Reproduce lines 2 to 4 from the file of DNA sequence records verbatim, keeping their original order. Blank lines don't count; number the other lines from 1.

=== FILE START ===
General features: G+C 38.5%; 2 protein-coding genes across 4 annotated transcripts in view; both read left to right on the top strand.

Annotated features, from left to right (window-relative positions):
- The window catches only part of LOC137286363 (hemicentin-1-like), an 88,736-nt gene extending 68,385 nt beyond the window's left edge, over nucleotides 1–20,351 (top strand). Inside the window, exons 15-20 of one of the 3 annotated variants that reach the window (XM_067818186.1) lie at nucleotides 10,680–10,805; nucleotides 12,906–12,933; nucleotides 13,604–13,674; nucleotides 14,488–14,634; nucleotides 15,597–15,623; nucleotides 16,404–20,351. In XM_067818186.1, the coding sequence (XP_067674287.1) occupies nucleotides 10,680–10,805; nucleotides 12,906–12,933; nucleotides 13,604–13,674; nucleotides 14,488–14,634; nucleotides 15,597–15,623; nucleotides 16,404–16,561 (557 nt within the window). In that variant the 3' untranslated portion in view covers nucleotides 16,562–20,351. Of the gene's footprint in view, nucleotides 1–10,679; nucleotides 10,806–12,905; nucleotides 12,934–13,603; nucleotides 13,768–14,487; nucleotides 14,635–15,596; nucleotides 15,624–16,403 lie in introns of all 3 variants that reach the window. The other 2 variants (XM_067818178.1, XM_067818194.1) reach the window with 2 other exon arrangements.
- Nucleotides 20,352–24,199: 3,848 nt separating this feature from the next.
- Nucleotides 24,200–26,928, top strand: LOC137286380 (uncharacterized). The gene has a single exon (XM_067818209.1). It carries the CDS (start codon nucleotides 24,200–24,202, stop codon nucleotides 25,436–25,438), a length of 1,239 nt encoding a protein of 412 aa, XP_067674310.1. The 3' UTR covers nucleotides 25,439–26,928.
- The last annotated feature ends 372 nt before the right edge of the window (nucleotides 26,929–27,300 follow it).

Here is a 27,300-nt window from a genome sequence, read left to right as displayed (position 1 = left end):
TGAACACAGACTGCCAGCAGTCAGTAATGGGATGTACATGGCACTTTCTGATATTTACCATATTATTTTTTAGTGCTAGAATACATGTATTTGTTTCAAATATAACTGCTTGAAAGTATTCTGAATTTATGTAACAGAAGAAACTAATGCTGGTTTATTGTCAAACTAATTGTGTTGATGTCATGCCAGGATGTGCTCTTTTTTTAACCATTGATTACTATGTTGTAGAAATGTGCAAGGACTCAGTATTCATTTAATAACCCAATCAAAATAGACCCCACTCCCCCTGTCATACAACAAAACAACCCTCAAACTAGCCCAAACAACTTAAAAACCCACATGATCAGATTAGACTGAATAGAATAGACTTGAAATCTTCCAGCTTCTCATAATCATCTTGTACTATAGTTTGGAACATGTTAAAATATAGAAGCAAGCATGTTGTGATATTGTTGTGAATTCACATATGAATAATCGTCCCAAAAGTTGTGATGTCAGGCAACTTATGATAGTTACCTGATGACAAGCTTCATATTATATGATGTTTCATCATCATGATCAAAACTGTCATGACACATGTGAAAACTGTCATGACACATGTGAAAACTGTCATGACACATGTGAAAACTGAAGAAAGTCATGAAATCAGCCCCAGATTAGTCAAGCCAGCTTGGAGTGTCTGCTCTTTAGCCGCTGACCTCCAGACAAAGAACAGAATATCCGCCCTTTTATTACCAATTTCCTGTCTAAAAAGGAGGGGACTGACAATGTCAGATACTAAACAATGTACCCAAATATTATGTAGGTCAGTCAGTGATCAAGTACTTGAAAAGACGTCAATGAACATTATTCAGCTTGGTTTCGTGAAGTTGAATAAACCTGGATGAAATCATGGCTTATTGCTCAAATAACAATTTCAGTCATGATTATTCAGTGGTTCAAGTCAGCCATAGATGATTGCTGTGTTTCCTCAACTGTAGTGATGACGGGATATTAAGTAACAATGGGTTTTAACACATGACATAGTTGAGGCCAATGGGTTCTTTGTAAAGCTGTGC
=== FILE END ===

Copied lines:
Annotated features, from left to right (window-relative positions):
- The window catches only part of LOC137286363 (hemicentin-1-like), an 88,736-nt gene extending 68,385 nt beyond the window's left edge, over nucleotides 1–20,351 (top strand). Inside the window, exons 15-20 of one of the 3 annotated variants that reach the window (XM_067818186.1) lie at nucleotides 10,680–10,805; nucleotides 12,906–12,933; nucleotides 13,604–13,674; nucleotides 14,488–14,634; nucleotides 15,597–15,623; nucleotides 16,404–20,351. In XM_067818186.1, the coding sequence (XP_067674287.1) occupies nucleotides 10,680–10,805; nucleotides 12,906–12,933; nucleotides 13,604–13,674; nucleotides 14,488–14,634; nucleotides 15,597–15,623; nucleotides 16,404–16,561 (557 nt within the window). In that variant the 3' untranslated portion in view covers nucleotides 16,562–20,351. Of the gene's footprint in view, nucleotides 1–10,679; nucleotides 10,806–12,905; nucleotides 12,934–13,603; nucleotides 13,768–14,487; nucleotides 14,635–15,596; nucleotides 15,624–16,403 lie in introns of all 3 variants that reach the window. The other 2 variants (XM_067818178.1, XM_067818194.1) reach the window with 2 other exon arrangements.
- Nucleotides 20,352–24,199: 3,848 nt separating this feature from the next.